The papers gathered here were presented at the second phase of the international dialogue between the World Alliance of Reformed Churches (Presbyterian and Congregational) and the Mennonite World Conference. There are Reformed and Mennonite studies of the topics, together with the responses of a philosopher of religions, a sociologist, a systematic theologian and a church historian. In the Introduction the dialogue is set in its historical and contemporary ecumenical context, and the Conclusion, drafted by the dialogue participants, has been forwarded to the two world bodies for their consideration and action. This important work will be relevant to all future scholarly research into the growing debate between Reformed and Mennonite communions.
According to the author, “this analysis of the Canadian Mennonite Brethren becomes a case study to test the utility of an identity theory of religion, which hinges on the integration/differentiation dialectic. It is, at the same time, a serious self-study in religious sociology, by which the author seeks to gain a better understanding of the processes of growth and decline, of continuity and change, and of the ongoing tension resulting from the religious movement’s confrontation with society.”
Using primary sources such as reports, letters, minutes, etc., as well as society histories, interviews and survey data, Redekop charts the development of these societies, from the establishment of the earliest ones in the 1870s to their flowering in the fifties and sixties and their decline in the eighties and nineties.
The Work of Their Hands elucidates the context in which Mennonite women lived their identity as Christian women, one considered appropriate by themselves and the institutional church. It also shows how changes to the societies, including declining membership and a shift in their primary focus from sewing and baking to one of spiritual fellowship, reflect the changing roles of women within the church, the home and the wider society.
The Work of Their Hands is an important book in the history of Mennonite women’s spirituality and will be a valuable resource for religious studies, women’s studies and Canadian history.
Going by the Moon and the Stars tells the stories of two Russian Mennonite women who emigrated to Canada after fleeing from the Soviet Union during World War II. Based on ethnographic interviews with the author the women recount, in their own words, their memories of their wartime struggle and flight, their resettlement in Canada and their journey into old age. Above all, they tell of the overwhelming importance of religion in their lives.
Through these remarkable stories Pamela Klassen challenges conventional understandings of religion. The women’s voices, intimate and powerful, testify to the importance of religion in the construction of personal history, as well as to its oppressive and liberating potential.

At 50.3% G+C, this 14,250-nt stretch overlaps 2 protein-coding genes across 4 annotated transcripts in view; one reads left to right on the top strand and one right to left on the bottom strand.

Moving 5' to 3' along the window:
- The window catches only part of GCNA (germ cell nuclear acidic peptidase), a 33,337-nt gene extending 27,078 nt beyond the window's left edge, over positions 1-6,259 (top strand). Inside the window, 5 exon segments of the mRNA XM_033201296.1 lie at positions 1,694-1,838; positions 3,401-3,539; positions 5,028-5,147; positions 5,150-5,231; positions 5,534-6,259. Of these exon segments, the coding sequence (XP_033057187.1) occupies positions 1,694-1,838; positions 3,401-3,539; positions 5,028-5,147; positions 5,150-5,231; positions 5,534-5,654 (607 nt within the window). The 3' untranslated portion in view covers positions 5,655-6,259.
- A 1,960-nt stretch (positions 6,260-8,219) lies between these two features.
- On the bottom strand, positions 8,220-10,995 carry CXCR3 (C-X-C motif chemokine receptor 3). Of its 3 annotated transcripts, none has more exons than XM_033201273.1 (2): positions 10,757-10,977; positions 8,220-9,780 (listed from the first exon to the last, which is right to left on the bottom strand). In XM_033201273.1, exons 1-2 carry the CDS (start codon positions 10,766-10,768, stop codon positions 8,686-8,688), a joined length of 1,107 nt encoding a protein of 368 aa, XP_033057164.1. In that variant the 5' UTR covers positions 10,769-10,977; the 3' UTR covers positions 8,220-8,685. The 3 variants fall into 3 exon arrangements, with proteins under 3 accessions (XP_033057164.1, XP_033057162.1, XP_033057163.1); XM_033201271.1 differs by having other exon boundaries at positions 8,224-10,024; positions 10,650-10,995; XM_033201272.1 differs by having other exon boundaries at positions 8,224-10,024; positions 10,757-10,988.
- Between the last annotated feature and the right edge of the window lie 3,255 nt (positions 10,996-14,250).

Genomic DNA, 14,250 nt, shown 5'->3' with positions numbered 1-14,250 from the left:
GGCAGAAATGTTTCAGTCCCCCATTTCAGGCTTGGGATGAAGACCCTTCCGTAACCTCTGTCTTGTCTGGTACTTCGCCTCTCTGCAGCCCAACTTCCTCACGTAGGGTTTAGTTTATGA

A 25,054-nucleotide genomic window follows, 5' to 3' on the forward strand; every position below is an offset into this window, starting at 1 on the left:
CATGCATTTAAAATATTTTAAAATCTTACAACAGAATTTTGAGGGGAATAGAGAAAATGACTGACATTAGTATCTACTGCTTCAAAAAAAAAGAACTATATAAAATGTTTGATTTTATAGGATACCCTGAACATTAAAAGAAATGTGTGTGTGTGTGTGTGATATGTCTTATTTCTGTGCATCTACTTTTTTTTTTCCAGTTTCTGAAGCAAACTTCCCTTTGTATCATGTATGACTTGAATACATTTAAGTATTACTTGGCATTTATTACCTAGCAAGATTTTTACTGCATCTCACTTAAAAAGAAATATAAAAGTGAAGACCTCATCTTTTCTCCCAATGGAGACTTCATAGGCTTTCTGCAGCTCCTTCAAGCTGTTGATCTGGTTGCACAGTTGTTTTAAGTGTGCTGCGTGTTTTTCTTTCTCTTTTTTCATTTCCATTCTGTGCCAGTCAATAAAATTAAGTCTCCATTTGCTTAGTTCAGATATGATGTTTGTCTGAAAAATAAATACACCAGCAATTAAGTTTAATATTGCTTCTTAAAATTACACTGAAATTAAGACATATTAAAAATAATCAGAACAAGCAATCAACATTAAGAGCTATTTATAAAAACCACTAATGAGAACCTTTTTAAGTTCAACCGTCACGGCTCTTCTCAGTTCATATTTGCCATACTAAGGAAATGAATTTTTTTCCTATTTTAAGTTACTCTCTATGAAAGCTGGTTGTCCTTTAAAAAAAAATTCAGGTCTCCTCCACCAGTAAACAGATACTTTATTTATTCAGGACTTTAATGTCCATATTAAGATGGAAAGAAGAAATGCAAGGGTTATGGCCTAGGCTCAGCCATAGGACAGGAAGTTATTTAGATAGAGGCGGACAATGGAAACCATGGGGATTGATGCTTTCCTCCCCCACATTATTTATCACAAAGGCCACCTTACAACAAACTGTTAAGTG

Going by the Moon and the Stars will be of great value to all those interested in the Mennonites and Mennonite history, religion, women’s studies, ethnic studies and life history.
Lydia Neufeld Harder explores these questions from the vantage point of a scholar, a feminist and a member of a faith community. A hermeneutics of obedience, rising out of the Mennonite theological tradition, and a hermeneutics of suspicion, advocated by many feminist theologians, seem to represent opposite approaches to the Bible’s authority. The resulting polarization could easily have led to static definitions of authority and the subtle domination of those who differ from the majority. However, by focusing on the common theological concept of discipleship, Harder has constructed a critical dialogue, beginning a process of creative change in her own view of authority.
This new view opens the way for an interpretation of the Gospel of Mark. A new appreciation of both the power and the vulnerability of the biblical text leads to a view of authority that embraces both suspicion and obedience in a dynamic interpretative process.
In his book Mark Thiessen Nation provides an insider's introduction to Yoder, demonstrating how a committed Mennonite could also be profoundly evangelical in his witness and broadly catholic in his Christian sensibilities. Taking us into Yoder's life and writings, Nation explores Yoder's context, his keen interest in the Anabaptist tradition, his sustained engagement with other Christians and other faiths, and his claim that pacifism is inherent to Jesus' message.
Drawn to their slower pace of life and their resistance to the lures of a consumer society, Egenes found a warm welcome among the Amish, and in return she has given us an equally warm perspective on Amish family life as she experienced it. The Amish value harmony in family life above all, and Egenes found an abundance of harmony as she savored homemade ice cream in a kitchen where the refrigerator ran on kerosene, learned to milk a two-bucket cow, helped cook dinner for nine in a summer kitchen, spent the day in a one-room schoolhouse, and sang “The Hymn of Praise” in its original German at Sunday service.
Whether quilting at a weekly sewing circle above the Stringtown Grocery, playing Dutch Blitz and Dare Base with schoolchildren, learning the intricacies of harness making, or mulching strawberries in a huge garden, Egenes was treated with the kindness, respect, and dignity that exemplify the strong community ties of the Amish. Her engaging account of her visits with the Amish, beautifully illustrated with woodcuts by Caldecott Medal winner Mary Azarian, reveals the serene and peaceful ways of a plain people whose lives are anything but plain.